Language Teaching in Sweden
Hoover Institution Archivist Elena Danielson holds up the Swedish model,
which applies to a country whose immigration problem is small. Elena got
her Ph.D. in German, and thus has a proper respect for grammar, the more
complicated the better.
"Re language learning: When we lived in Sweden in the 1980s, it was clear
that the country had a consensus that everyone should know English as a
lingua franca. Even our chimney sweep and babysitters spoke good English
with ease, something I cannot count on in World. I was surprised to
see that the basis for this nearly universal second language ability was
very conventional public school classes with conventional textbooks. Of
course students are encouraged to travel and work in the US and Britain to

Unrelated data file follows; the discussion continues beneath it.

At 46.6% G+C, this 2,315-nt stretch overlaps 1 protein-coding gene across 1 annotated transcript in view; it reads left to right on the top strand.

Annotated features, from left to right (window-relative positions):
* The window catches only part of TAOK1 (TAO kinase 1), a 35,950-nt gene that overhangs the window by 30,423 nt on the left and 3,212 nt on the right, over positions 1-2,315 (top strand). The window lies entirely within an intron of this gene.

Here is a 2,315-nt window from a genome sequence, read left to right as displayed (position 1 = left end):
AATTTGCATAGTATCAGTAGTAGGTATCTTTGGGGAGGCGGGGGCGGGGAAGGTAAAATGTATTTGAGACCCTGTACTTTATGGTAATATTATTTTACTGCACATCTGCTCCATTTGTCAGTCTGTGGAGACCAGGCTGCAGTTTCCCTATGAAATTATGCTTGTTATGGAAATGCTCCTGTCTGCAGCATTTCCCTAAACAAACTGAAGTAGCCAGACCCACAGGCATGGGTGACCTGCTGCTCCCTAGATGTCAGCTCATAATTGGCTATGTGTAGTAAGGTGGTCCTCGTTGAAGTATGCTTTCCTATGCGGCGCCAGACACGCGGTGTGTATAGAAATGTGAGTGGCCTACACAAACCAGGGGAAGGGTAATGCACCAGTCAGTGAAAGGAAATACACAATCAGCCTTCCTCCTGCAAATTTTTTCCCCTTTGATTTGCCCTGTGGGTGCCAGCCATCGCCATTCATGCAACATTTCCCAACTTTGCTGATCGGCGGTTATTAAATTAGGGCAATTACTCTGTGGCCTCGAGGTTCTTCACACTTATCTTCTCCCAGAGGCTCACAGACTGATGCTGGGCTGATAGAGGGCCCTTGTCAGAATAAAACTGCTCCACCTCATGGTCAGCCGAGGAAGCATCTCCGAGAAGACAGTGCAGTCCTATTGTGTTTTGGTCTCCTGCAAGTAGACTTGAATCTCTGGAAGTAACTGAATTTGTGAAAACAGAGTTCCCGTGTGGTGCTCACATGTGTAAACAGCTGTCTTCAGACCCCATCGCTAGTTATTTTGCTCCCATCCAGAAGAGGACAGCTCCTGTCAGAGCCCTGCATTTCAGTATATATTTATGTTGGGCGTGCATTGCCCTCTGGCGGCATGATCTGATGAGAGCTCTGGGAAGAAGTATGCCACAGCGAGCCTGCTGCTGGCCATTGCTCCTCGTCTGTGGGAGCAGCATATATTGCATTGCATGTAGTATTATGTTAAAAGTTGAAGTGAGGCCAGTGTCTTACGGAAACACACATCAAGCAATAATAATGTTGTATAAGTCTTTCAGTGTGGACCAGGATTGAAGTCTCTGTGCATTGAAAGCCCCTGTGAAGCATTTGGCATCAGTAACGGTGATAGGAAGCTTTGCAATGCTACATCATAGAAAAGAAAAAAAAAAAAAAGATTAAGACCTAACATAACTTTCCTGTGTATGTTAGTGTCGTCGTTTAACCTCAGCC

gain fluency, but the grounding in grammar and vocabulary comes from a
regular classroom experience. As foreigners we had a right to free Swedish
classes, which I took at an adult education program sponsored by the unions.
The children of foreigners had a right to reading and writing instruction in
their native language so that would be literate in their first language.
This particular program was expensive to implement, especially if there was
just one Vietnamese child in a school for instance, but the attempt was
made. The program was supported by the right wing in the hopes that the
foreigners would be better prepared to return to their homelands, and it was
supported by the left wing because it opened up public school teaching
positions for refugees. But in general language learning was considered
something normal people do, nothing heroic about it."